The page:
Time trial events typically consist of two practice sessions in the morning, similar to the ones in HPDEs. Instead of having additional practice sessions in the afternoon, drivers go out on the track for timed runs. During these timed runs, only a few cars are out on the track at once (often only two or three depending upon the length of the track), and are spaced far apart from each other. Each driver races against the clock; time trials are not wheel-to-wheel racing events. Normally you will get one practice lap to warm the tires and brakes up, then two or three timed laps, and finally one cool-down lap. For the competition’s purpose, only the fastest of your timed laps will count. At the end of the day, you will be able to compare your best lap time to other drivers in your vehicle’s class. As with autocross and Club Racing, cars are broken into several different classes based on the vehicle’s perceived performance potential.
People have different opinions regarding timed events. On one hand it introduces you to competition rules and the elements of a timed “race.” When participating in HPDEs, it is strictly a learning environment and there is no formal competition. Time trials allow you to compete against fellow competitors to see who can turn the fastest lap times, without the risks of wheel-to-wheel racing. On the other hand, some people believe (including myself) that if your ultimate goal is to participate in wheel-to-wheel racing, you should focus on obtaining as much seat time as possible. Typically in HPDEs, you will receive a greater amount of seat time and more instruction than you will in a timed event for about the same price. If your goal is to race competitively wheel-to-wheel, my recommendation is to focus on events that will provide you the maximum amount of seat time and fun! If your budget allows you to do both HPDEs and timed events (if they are held on different days), then do both.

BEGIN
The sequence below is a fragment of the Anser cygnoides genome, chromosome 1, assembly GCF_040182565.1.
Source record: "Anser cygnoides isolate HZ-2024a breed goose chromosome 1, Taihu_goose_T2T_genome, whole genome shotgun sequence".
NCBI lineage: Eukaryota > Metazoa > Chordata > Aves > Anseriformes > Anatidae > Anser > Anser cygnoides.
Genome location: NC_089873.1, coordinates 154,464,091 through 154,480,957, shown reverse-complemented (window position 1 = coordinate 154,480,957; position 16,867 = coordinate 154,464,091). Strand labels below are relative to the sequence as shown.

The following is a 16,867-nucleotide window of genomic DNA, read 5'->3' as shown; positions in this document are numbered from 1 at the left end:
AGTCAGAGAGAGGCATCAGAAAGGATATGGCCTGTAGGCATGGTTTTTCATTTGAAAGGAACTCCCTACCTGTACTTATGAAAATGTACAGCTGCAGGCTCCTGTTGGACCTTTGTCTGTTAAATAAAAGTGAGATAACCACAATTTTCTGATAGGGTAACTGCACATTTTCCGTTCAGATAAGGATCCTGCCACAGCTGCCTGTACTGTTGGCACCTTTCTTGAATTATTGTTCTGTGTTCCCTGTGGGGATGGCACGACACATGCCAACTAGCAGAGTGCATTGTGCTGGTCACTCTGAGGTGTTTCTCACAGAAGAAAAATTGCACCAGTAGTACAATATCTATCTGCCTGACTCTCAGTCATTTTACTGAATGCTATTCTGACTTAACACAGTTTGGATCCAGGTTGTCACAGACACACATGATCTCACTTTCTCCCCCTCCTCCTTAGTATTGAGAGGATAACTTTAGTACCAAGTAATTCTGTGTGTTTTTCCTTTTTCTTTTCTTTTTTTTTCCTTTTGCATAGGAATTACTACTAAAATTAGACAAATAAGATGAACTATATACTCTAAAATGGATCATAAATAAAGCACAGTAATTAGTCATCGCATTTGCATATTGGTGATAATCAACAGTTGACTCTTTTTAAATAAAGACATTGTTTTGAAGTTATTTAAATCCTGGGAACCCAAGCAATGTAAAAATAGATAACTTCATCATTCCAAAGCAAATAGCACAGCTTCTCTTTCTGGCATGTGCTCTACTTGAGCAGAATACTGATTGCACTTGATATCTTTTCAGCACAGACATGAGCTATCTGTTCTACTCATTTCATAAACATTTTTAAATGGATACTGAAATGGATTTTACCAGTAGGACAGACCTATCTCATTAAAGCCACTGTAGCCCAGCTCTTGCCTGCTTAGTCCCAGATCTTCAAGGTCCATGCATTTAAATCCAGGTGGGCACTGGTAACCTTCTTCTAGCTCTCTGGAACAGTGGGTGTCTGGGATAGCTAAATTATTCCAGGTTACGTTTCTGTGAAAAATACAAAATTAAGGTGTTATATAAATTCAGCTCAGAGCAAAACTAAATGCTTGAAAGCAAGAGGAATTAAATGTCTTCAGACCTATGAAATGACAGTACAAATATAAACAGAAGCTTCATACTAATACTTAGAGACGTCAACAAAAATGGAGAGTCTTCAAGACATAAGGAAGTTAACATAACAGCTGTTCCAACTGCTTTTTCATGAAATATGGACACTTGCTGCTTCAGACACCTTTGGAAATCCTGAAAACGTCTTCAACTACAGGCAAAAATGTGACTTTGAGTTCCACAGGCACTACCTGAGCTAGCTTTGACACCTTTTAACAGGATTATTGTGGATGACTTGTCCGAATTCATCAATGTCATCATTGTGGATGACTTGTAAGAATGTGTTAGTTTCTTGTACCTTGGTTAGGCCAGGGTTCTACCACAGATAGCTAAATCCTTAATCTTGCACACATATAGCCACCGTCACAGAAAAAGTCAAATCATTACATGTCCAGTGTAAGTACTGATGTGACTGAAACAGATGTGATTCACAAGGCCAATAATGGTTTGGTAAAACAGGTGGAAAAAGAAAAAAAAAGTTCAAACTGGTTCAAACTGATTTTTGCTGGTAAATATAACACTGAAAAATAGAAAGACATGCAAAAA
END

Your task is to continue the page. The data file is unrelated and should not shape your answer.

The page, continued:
Although you are often allowed to time your laps at HPDEs, it is typically discouraged. When people time their laps they will tend to push harder than if not being timed. Many times this causes people to drive beyond their current abilities and put themselves and others in danger. Another reason why you may not want to time your laps is the tendency to become overly concerned with the times, which in turn can ruin some of the event’s fun. Related to this is the fact that often timing yourself can have a limiting effect. What do I mean by this? Let’s say that you hear a 1:09 lap is a blistering time. You go out and do a 1:08 – wow! Sure, that may be a good lap time, but did you do a perfect lap? Focusing on results (lap times) can easily become a limitation. Maybe if you did a perfect lap, you could have a 1:06 lap time or even better. For these reasons, I strongly recommend that you don’t begin timing your laps during the first few HPDEs in which you participate. Focus on learning the proper lines, then building your speeds up gradually.